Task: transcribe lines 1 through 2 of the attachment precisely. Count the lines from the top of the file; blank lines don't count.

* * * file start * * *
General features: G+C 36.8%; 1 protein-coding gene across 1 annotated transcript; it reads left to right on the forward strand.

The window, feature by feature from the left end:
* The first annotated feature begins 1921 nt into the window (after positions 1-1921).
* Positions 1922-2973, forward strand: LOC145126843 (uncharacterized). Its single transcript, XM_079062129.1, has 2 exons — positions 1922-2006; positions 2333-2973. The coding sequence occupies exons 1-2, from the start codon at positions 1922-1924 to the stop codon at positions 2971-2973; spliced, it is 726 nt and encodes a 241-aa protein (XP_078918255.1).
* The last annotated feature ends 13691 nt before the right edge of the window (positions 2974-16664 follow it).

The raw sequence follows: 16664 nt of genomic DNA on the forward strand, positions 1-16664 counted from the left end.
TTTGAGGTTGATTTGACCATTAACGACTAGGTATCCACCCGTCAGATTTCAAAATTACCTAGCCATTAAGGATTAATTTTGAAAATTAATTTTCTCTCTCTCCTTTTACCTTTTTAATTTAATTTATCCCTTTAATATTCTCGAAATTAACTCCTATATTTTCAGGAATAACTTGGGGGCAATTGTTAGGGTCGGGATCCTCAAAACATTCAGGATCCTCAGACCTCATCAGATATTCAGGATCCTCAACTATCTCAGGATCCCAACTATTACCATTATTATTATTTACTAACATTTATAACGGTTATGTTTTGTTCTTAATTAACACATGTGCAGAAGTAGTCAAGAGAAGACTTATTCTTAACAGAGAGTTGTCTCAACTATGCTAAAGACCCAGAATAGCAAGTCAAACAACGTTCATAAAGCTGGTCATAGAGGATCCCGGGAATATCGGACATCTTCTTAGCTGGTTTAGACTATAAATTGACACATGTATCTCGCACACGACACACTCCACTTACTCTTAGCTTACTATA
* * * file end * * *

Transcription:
General features: G+C 36.8%; 1 protein-coding gene across 1 annotated transcript; it reads left to right on the forward strand.

The window, feature by feature from the left end: